Rossco wrote:Larry, STOP.
Dont cut the tail off. Extend it first if anything, in my experience itll run too long but never if too short.
I built a similar engine, well, in the way of intake angle. And yep, she is a beutiful sight. The other thing that you really should do is get a shop air compresser air sorce in there. Then you can really see the fire when at full blast. I was going for spinning dense intake air and straight outgoing blast. The tank effect of the intake air streem coming to a dead stop was in theory giving me some pre-combustion compression. Could still work, just a lot of bugs to be ironed out and absticals to get around.
Its one of two engines of mine that would not and will never run. Three if you count the twin engine, but i may just get back to that one day. With out dampening your project at all, my engines would not run with any amount of variables or changes. Now that i have more of an understanding of the beast, i just look at them and shake my head. Proportions are just all out there. But they did get me to were im at today, so they arnt all bad.Rossco

Rossco -

I understand you're concern -- yes, I know that lengthening the pipe will often improve results. One important aspect is that you're working against a more massive 'piston', and that's usually good.

HOWEVER ...

Getting workable gas masses is only one aspect of the problem. The real issue with the location of the 'snorkeled' intake is this: Its location must be where the overexpansion immediately behind the main blast mass coincides, both in time AND space, with the arrival of the main trough in the reflected negative pressure wave. That's what you must have for such an engine to work. It happens, more or less correctly, in the Chinese [although Bruno has pointed out that this design may not be optimized]. The Chinese is a very long engine, with a very large piston to drive the suction phase. But I question whether it is really a 1/4 wave engine; in all likelihood, it seems to me that it may really operate in a 3/4 wavelength mode. Of course, I'm just guessing, and changing that in a way that leaves it properly tuned would be a major undertaking.

Now, look at the Reynst Pot -- arguably, the most optimal valveless design ever. The piston mass is huge [especially when you consider that part of it is always cool air pulled in through the gap!] but it is SHORT -- the stack is only a little more than twice the length of the chamber. That, my friend, is a picture of a GOOD design, where mass balance and acoustic resonance are in as near-perfect balance as might be humanly possible to attain.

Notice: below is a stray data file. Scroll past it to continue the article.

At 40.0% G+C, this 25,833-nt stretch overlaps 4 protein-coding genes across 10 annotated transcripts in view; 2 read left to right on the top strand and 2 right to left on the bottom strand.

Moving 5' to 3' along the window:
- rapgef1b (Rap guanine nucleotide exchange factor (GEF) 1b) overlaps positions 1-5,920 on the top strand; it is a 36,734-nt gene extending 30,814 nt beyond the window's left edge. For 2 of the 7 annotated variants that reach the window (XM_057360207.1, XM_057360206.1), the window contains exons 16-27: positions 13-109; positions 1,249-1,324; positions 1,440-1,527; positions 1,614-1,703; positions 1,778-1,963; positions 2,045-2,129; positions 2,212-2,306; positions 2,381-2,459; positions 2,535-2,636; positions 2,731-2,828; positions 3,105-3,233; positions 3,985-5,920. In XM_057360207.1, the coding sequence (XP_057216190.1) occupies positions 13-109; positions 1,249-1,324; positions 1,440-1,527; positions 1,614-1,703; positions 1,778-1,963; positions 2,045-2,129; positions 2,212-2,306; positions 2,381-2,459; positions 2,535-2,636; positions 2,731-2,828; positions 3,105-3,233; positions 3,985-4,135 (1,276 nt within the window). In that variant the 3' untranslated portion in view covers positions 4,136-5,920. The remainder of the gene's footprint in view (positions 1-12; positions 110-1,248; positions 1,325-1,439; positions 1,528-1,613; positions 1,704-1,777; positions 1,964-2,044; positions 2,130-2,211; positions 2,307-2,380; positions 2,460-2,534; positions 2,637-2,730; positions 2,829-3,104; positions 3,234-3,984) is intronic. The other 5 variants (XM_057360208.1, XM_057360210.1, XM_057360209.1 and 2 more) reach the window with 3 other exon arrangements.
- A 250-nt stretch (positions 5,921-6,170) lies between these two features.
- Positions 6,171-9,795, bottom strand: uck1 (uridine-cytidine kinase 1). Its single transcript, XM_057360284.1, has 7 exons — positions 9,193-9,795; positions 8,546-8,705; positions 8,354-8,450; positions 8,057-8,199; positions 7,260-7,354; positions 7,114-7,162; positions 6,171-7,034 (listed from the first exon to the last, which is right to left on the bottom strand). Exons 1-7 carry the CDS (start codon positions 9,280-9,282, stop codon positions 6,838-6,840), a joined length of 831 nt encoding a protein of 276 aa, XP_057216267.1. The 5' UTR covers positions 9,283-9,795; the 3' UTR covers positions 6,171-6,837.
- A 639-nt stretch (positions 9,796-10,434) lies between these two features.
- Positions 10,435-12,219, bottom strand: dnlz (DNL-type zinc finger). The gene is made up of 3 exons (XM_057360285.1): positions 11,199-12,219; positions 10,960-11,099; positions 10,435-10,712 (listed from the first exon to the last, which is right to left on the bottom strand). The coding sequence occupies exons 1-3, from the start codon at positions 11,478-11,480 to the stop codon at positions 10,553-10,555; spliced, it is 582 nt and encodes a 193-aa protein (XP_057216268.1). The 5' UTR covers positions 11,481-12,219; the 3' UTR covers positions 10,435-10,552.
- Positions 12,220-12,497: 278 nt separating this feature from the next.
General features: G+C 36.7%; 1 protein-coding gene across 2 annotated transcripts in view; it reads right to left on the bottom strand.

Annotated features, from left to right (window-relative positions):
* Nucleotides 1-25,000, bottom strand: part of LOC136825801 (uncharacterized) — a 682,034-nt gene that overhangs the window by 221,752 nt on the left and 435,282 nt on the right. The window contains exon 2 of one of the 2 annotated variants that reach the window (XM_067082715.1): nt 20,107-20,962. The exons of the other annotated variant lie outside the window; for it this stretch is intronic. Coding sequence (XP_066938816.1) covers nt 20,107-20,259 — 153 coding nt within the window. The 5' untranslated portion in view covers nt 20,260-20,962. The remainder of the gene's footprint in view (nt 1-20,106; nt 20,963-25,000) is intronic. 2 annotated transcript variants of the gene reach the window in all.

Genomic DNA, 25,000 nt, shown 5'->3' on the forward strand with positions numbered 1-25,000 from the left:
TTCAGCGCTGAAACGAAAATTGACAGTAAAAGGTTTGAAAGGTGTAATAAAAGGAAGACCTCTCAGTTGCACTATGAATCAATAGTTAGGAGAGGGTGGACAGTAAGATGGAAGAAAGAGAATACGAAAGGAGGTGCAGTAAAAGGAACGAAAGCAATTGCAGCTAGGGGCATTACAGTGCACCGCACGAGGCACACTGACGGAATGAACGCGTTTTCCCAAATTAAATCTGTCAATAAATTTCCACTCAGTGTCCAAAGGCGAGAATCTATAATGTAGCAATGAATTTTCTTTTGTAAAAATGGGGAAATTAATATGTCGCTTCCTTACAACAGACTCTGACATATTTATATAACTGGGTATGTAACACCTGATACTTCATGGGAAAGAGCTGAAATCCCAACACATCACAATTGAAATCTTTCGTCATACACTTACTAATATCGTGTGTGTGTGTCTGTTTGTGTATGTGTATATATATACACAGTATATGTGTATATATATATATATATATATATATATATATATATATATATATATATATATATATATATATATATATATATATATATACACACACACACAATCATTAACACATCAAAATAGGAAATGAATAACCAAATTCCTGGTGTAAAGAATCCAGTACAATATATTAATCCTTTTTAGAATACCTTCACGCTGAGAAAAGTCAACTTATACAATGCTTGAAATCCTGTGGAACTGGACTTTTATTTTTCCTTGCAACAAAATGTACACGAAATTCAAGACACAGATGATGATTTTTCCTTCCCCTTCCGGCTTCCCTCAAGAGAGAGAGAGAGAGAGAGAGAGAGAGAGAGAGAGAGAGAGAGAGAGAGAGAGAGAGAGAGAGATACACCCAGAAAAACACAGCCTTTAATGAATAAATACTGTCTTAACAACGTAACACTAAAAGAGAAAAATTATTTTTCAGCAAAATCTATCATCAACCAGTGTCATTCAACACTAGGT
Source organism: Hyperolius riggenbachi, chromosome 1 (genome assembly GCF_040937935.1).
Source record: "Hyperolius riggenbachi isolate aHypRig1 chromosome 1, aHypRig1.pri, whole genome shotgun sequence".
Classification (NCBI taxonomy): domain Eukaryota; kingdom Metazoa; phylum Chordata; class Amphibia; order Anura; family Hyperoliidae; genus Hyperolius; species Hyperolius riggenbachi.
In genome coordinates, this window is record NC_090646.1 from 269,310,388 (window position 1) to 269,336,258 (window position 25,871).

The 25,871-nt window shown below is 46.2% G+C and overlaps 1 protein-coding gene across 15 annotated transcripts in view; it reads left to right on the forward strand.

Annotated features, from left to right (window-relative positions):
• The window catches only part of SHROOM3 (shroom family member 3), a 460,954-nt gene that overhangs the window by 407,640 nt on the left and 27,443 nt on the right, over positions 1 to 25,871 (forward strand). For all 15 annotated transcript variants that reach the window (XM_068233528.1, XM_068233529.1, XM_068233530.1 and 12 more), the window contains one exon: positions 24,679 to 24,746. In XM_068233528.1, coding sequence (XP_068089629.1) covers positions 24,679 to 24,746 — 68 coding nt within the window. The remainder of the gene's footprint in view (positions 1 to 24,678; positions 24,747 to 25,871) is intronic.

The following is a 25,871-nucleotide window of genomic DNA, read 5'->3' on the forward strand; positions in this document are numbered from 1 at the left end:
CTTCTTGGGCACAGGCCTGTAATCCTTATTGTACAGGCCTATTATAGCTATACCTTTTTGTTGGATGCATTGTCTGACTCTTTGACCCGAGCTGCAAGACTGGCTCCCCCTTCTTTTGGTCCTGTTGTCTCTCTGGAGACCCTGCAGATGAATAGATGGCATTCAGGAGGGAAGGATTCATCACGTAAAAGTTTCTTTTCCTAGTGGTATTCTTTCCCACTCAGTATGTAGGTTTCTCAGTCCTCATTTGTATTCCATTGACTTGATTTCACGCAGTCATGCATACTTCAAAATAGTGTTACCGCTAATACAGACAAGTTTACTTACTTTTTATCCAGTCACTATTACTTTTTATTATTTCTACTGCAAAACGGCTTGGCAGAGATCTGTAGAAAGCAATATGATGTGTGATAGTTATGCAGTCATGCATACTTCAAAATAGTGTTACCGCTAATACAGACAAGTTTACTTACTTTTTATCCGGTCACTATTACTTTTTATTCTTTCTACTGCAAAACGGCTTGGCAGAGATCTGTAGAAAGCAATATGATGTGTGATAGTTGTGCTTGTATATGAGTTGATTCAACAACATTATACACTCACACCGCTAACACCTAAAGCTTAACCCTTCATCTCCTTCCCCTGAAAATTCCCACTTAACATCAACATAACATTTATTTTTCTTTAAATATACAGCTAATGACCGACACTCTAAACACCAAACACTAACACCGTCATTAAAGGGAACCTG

The Elektra I idea is similar, except that a lot of the rear-end piston mass has been sacrificed, so it is somewhat de-tuned from the classic Reynst, right off the bat. Nevertheless, it is NOT going to be properly tuned by making it work as a 3/4 wave device. It's only going to be really good [or, as close to really good as it can be] as a 1/4 wave engine. [I'm talking, of course, about the fundamental wavelength seen in isolation.]

Such things are difficult to deal with in a system that's just thrown together out of 'off the shelf' parts. The flow scheme from the intake into the explosion zone of the chamber would be easier to get right if the chamber were, say, twice as long [still shorter than the Chinese!] Nevertheless, that very short front end dictates that, from an acoustic standpoint, longer will not necessarily be better. If more mass is needed to get all the power we can, the way to do that would be to replace the 1 inch ID pipe with a larger one, once the optimal length is established.

So, what the heck ... I can add extensions until it works. But once I get an extension that works, the next thing I would do is cut the original pipe back to achieve an end-to-end length of one THIRD of the total I end up with [after all, 1/4 wave is one third of 3/4 wave!]. So, yes, that might be a plan for going forward, and would certainly be easy enough to do.